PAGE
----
In order to make his point, Gibbon becomes the apologist for the persecutors of the Christians. It is interesting how he couches this point of view by drawing a contrast between the acts of such cultivated men as Nero and Pliny and the host of ragtag bishops who, three hundred years after the era of martyrdom, instituted their own reigns of terror:

“The total disregard of truth and probability in the representation of these primitive martyrdoms was occasioned by a very natural mistake. The ecclesiastical writers of the fourth or fifth centuries ascribed to the magistrates of Rome the same degree of implacable and unrelenting zeal which filled their own breasts against the heretics or the idolaters of their own times. It is not improbable that some of those persons who were raised to the dignities of the empire, might have imbibed the prejudices of the populace, and that the cruel disposition of others might occasionally be stimulated by motives of avarice or of personal resentment. ^66 But it is certain, and we may appeal to the grateful confessions of the first Christians, that the greatest part of those magistrates who exercised in the provinces the authority of the emperor, or of the senate, and to whose hands alone the jurisdiction of life and death was intrusted, behaved like men of polished manners and liberal education, who respected the rules of justice, and who were conversant with the precepts of philosophy. They frequently declined the odious task of persecution, dismissed the charge with contempt, or suggested to the accused Christian some legal evasion, by which he might elude the severity of the laws. ^67 Whenever they were invested with a discretionary power, ^68 they used it much less for the oppression, than for the relief and benefit of the afflicted church. They were far from condemning all the Christians who were accused before their tribunal, and very far from punishing with death all those who were convicted of an obstinate adherence to the new superstition. Contenting themselves, for the most part, with the milder chastisements of imprisonment, exile, or slavery in the mines, ^69 they left the unhappy victims of their justice some reason to hope, that a prosperous event, the accession, the marriage, or the triumph of an emperor, might speedily restore them, by a general pardon, to their former state. The martyrs, devoted to immediate execution by the Roman magistrates, appear to have been selected from the most opposite extremes. They were either bishops and presbyters, the persons the most distinguished among the Christians by their rank and influence, and whose example might strike terror into the whole sect; ^70 or else they were the meanest and most abject among them, particularly those of the servile condition, whose lives were esteemed of little value, and whose sufferings were viewed by the ancients with too careless an indifference.”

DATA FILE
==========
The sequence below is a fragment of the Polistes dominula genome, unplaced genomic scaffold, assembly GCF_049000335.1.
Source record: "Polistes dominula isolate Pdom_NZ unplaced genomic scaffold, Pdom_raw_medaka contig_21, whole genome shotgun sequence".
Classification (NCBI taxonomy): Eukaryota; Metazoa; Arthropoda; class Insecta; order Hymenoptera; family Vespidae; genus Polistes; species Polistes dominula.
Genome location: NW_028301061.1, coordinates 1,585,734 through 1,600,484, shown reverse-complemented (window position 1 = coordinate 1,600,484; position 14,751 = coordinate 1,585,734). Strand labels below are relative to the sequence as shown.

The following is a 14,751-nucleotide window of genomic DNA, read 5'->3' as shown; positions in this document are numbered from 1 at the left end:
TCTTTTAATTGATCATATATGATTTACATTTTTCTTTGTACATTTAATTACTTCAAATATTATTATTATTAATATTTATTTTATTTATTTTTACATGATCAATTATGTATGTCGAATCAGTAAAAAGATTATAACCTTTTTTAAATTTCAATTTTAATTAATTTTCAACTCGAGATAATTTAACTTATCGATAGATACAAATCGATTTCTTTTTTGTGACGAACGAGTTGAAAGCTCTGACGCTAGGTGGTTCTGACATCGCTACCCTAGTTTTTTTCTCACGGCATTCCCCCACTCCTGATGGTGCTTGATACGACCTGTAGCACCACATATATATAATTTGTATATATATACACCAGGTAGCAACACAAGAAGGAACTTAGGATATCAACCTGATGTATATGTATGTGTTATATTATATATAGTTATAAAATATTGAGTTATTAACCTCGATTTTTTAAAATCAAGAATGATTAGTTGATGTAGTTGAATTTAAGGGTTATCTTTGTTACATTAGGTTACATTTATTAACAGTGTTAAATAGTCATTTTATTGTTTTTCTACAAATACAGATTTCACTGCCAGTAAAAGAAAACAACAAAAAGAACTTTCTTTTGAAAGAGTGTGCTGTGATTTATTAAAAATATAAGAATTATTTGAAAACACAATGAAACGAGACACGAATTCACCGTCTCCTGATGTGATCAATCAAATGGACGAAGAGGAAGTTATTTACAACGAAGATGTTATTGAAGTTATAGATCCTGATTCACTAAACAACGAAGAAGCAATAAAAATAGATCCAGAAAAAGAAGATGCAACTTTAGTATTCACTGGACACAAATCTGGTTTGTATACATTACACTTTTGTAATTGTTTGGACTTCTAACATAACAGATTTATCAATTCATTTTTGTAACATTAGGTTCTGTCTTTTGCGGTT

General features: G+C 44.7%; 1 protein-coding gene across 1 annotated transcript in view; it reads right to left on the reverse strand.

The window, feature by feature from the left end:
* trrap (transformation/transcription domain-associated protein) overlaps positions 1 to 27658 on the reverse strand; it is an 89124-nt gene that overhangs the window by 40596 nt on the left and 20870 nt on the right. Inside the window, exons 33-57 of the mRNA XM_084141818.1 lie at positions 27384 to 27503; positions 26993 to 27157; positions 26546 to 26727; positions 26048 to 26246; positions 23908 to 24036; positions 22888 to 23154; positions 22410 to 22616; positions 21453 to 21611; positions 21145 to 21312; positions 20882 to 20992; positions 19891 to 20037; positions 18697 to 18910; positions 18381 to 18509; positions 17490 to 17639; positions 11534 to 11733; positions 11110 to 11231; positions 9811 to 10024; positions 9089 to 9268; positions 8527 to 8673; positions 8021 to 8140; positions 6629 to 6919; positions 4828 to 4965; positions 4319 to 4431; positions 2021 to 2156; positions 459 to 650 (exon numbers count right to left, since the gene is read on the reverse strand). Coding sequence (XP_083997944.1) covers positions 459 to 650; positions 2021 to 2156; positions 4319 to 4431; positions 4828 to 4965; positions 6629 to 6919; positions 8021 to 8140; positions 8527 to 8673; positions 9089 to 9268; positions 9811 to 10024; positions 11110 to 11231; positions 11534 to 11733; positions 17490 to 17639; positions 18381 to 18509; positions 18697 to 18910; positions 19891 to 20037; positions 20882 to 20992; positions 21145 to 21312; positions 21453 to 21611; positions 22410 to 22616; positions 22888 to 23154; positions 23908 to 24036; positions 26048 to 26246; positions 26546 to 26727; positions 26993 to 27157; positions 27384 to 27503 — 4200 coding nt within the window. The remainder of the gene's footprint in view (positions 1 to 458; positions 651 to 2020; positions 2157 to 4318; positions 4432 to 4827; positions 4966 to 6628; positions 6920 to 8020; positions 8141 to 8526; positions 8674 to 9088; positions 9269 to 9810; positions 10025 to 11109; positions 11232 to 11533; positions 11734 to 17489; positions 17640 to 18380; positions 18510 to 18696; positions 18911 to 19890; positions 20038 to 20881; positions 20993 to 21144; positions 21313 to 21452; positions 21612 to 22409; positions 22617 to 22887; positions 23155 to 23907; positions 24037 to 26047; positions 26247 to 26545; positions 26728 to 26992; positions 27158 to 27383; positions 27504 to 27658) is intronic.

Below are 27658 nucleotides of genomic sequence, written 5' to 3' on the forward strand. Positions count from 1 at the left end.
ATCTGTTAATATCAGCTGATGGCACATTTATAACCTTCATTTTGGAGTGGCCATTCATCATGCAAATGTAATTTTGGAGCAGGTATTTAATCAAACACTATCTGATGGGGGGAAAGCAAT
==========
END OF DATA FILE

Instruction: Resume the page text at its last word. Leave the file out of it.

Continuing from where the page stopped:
There’s a certain feline cruelty just underneath the surface, here, as the defense of civilization calls for the “milder chastisements” of such things as slavery in the mines. It is part of Gibbon’s irony that the reader faces a dilemma, reading a phrase like that: does Gibbon know what it meant to be a slave in the mines? To be worked to death, in other words, in a dark salt pit? On the other hand, of course, Gibbon did know that the numberless victims of Christianity had endured the salt pits and worse – the devastation of Africa, the silver and gold mines of the New World, the violent persecution of any ray of light that would make for human happiness – a liberal attitude towards sex, a love of material things, science, etc., etc. It is always to be remembered that the Roman world was the greatest slave society every assembled in the West, and that Christianity bore, as its most burning truth, a contradiction to those “sufferings [which were] viewed by the ancients with too careless an indifference.”